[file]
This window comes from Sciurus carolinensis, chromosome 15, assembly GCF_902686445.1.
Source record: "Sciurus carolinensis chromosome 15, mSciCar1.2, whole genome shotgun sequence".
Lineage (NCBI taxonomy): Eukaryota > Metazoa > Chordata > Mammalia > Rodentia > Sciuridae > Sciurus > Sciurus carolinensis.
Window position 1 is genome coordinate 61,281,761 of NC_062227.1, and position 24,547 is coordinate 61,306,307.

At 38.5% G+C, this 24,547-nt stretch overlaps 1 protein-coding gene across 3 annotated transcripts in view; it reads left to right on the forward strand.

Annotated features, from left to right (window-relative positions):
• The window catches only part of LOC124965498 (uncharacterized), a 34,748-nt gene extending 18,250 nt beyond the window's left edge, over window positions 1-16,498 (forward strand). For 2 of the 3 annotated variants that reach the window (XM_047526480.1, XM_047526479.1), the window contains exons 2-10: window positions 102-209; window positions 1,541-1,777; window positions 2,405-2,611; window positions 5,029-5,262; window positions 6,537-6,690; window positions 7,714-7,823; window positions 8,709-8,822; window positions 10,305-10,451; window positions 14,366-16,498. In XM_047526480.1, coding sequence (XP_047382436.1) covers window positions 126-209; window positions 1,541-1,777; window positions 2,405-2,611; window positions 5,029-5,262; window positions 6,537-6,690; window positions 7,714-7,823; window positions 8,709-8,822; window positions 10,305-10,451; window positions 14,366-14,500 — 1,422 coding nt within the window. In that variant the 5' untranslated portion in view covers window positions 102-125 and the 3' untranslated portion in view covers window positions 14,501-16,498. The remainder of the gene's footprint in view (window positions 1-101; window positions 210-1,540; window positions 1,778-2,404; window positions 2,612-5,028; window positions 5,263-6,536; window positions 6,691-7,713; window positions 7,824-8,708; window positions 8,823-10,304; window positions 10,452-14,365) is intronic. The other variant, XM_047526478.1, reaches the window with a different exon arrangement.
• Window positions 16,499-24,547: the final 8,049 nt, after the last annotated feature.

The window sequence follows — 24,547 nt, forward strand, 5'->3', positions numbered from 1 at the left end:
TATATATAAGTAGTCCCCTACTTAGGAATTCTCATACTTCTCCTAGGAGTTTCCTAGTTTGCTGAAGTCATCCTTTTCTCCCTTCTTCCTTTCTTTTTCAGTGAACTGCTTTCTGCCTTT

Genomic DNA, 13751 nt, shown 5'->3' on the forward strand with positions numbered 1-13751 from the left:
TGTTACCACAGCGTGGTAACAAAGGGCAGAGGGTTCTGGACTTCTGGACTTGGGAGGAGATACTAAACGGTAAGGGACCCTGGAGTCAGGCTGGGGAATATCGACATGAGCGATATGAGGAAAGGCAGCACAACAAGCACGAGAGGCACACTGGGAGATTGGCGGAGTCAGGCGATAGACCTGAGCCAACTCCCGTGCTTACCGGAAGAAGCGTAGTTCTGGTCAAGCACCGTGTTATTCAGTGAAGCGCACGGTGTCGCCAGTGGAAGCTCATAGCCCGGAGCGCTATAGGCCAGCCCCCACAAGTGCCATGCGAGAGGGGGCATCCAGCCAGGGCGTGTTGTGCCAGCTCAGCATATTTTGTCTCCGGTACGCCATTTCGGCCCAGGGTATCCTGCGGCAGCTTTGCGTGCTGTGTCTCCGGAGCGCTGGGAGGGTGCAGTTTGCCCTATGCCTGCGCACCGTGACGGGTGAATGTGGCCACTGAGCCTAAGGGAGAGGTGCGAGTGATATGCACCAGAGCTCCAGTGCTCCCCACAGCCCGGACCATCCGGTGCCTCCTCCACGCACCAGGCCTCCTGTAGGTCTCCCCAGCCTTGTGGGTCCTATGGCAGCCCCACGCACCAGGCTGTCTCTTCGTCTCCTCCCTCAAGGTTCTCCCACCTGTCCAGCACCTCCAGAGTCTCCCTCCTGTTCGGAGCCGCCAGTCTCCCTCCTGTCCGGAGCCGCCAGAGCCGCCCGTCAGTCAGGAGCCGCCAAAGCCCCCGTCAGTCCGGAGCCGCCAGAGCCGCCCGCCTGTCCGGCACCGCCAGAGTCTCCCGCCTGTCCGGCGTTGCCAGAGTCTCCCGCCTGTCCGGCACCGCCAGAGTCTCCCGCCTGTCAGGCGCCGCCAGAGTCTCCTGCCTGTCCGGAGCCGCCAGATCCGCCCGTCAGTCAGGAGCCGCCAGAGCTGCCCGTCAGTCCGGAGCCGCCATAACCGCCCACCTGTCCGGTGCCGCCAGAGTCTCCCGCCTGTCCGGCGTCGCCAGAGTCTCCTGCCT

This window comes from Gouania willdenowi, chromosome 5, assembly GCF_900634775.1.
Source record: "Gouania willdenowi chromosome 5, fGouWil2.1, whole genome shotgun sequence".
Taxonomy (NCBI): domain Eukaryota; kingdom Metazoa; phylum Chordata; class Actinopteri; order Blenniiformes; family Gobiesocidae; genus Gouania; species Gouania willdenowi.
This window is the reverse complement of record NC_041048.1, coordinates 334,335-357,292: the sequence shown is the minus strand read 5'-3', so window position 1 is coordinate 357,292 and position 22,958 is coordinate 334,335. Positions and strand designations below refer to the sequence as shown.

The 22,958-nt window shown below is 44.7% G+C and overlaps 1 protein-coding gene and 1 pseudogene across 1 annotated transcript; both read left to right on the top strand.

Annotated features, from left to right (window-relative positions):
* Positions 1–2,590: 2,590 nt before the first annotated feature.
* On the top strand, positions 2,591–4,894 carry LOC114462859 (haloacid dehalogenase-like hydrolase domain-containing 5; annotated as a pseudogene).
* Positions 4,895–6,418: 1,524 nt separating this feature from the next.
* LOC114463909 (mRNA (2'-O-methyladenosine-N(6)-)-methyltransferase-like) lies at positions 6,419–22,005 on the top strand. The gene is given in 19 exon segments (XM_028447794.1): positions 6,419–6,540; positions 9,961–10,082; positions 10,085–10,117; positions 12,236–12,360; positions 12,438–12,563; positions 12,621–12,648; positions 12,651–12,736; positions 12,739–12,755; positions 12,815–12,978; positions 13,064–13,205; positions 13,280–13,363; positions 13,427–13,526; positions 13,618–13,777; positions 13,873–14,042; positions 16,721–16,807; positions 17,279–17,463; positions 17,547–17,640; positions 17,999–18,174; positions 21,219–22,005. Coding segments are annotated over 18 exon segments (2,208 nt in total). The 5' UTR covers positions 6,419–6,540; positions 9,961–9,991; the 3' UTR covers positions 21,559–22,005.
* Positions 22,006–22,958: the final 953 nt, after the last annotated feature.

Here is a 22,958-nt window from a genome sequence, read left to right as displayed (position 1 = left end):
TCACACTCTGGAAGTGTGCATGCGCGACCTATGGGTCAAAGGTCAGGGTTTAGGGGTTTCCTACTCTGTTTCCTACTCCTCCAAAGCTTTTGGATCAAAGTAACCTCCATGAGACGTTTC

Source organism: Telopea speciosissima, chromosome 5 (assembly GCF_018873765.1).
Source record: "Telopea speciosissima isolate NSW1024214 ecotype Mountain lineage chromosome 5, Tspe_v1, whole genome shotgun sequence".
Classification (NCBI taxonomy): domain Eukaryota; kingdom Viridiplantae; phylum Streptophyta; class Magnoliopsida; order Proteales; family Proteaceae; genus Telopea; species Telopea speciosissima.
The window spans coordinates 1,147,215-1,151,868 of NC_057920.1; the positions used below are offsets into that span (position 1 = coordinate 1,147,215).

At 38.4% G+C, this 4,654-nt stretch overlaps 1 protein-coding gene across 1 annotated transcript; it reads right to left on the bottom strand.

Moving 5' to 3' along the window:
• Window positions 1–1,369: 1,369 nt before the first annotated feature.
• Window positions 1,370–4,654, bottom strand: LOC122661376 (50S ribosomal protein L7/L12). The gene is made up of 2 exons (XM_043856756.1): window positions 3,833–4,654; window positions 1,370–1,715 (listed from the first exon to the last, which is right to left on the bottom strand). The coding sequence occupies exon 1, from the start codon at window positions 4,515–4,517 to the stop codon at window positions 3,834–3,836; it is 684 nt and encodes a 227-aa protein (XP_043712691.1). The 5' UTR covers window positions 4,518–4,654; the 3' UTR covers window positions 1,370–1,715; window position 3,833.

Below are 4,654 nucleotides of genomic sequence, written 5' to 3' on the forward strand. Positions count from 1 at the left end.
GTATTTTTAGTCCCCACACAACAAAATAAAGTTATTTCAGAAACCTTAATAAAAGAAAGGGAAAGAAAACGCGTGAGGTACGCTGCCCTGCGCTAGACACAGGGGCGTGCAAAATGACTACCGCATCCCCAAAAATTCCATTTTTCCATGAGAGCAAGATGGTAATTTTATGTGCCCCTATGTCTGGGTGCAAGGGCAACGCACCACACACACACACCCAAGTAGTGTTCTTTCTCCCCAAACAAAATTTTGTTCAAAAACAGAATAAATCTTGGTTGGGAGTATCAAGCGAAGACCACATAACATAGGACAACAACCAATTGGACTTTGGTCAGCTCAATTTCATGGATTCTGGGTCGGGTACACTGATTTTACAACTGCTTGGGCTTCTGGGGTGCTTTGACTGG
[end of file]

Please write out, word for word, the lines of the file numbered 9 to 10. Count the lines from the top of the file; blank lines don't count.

The window sequence follows — 24,547 nt, forward strand, 5'->3', positions numbered from 1 at the left end:
TATATATAAGTAGTCCCCTACTTAGGAATTCTCATACTTCTCCTAGGAGTTTCCTAGTTTGCTGAAGTCATCCTTTTCTCCCTTCTTCCTTTCTTTTTCAGTGAACTGCTTTCTGCCTTT